James Irvine Dies at 54

British Designer Leaves Behind Studio in Milan

The British product and furniture designer James Irvine, who lived since the mid-1980s in Italy, died in Milan early Monday morning. He was 54 years old.

Irvine graduated with a master's from the Royal College of Art in London in 1984. That same year, he moved to Milan to work for Olivetti, the manufacturer of electronic equipment, as an industrial designer.

He founded his own studio in 1988, designing for brands such as Cappellini and SLP. Throughout the 80s, in addition to his own work, he also ran the industrial design group for Sotsass Associati and did a year-long stint in Tokyo at the Toshiba Design Centre.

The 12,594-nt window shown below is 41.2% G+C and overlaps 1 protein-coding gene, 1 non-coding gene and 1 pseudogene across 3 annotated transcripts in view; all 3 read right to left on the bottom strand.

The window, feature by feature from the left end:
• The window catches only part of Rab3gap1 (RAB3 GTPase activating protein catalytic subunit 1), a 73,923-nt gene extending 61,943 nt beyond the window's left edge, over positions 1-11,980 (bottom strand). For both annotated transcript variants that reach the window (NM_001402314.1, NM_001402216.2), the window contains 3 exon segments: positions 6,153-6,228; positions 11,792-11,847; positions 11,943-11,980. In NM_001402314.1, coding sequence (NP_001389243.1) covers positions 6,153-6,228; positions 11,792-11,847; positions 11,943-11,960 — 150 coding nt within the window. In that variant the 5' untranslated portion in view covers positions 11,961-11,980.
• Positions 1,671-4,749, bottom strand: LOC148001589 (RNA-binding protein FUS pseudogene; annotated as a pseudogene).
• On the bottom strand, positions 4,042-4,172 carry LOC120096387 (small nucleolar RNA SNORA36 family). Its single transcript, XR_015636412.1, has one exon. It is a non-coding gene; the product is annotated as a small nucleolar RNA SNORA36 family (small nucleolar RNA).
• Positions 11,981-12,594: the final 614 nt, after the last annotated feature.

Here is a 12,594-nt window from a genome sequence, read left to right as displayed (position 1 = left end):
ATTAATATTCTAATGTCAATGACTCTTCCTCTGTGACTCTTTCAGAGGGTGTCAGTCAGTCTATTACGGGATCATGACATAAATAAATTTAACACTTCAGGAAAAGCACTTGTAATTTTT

Although he designed a wide range of furniture and products, working with brands including Artemide, Muji, Olivari, Canon, Whirlpool and Thonet, he is often known as the man behind Hanover's public transit. In 2000, he designed a fleet of silver and green Mercedes-Benz buses specifically for the city.

Irvine received several honours in his life time - in 2004 he was the guest of honour at Interieur Kortrijk in Belgium, and that year received an RDI, Royal Designer for Industry, the highest distinction awarded to designers in the UK. In 2007, he was awarded an honourary doctorate from Kingston University.

 

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